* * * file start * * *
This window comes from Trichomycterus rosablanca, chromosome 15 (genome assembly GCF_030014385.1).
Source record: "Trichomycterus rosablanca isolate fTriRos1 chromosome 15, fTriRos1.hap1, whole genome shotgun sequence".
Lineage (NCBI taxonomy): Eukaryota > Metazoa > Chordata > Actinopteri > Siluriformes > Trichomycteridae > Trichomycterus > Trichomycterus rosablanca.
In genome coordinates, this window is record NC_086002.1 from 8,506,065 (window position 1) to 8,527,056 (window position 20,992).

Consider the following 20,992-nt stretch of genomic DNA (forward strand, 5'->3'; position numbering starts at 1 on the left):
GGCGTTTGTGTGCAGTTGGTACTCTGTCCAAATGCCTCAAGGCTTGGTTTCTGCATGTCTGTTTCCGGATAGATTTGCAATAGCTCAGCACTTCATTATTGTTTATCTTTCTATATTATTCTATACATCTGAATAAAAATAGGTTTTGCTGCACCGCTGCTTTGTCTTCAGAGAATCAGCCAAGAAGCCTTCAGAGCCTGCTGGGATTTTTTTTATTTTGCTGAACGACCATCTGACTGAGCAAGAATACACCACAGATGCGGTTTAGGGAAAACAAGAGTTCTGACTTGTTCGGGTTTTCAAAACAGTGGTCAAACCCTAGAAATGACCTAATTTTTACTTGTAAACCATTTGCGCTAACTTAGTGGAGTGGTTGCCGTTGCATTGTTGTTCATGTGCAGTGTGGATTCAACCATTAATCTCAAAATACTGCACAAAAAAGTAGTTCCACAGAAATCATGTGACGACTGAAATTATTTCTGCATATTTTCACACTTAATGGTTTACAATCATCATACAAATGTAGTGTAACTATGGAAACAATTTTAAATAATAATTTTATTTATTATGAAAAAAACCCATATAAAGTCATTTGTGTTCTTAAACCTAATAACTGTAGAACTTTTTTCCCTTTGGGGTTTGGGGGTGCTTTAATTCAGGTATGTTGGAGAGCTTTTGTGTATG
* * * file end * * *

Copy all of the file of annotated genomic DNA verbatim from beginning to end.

This window comes from Trichomycterus rosablanca, chromosome 15 (genome assembly GCF_030014385.1).
Source record: "Trichomycterus rosablanca isolate fTriRos1 chromosome 15, fTriRos1.hap1, whole genome shotgun sequence".
Lineage (NCBI taxonomy): Eukaryota > Metazoa > Chordata > Actinopteri > Siluriformes > Trichomycteridae > Trichomycterus > Trichomycterus rosablanca.
In genome coordinates, this window is record NC_086002.1 from 8,506,065 (window position 1) to 8,527,056 (window position 20,992).

Consider the following 20,992-nt stretch of genomic DNA (forward strand, 5'->3'; position numbering starts at 1 on the left):
GGCGTTTGTGTGCAGTTGGTACTCTGTCCAAATGCCTCAAGGCTTGGTTTCTGCATGTCTGTTTCCGGATAGATTTGCAATAGCTCAGCACTTCATTATTGTTTATCTTTCTATATTATTCTATACATCTGAATAAAAATAGGTTTTGCTGCACCGCTGCTTTGTCTTCAGAGAATCAGCCAAGAAGCCTTCAGAGCCTGCTGGGATTTTTTTTATTTTGCTGAACGACCATCTGACTGAGCAAGAATACACCACAGATGCGGTTTAGGGAAAACAAGAGTTCTGACTTGTTCGGGTTTTCAAAACAGTGGTCAAACCCTAGAAATGACCTAATTTTTACTTGTAAACCATTTGCGCTAACTTAGTGGAGTGGTTGCCGTTGCATTGTTGTTCATGTGCAGTGTGGATTCAACCATTAATCTCAAAATACTGCACAAAAAAGTAGTTCCACAGAAATCATGTGACGACTGAAATTATTTCTGCATATTTTCACACTTAATGGTTTACAATCATCATACAAATGTAGTGTAACTATGGAAACAATTTTAAATAATAATTTTATTTATTATGAAAAAAACCCATATAAAGTCATTTGTGTTCTTAAACCTAATAACTGTAGAACTTTTTTCCCTTTGGGGTTTGGGGGTGCTTTAATTCAGGTATGTTGGAGAGCTTTTGTGTATG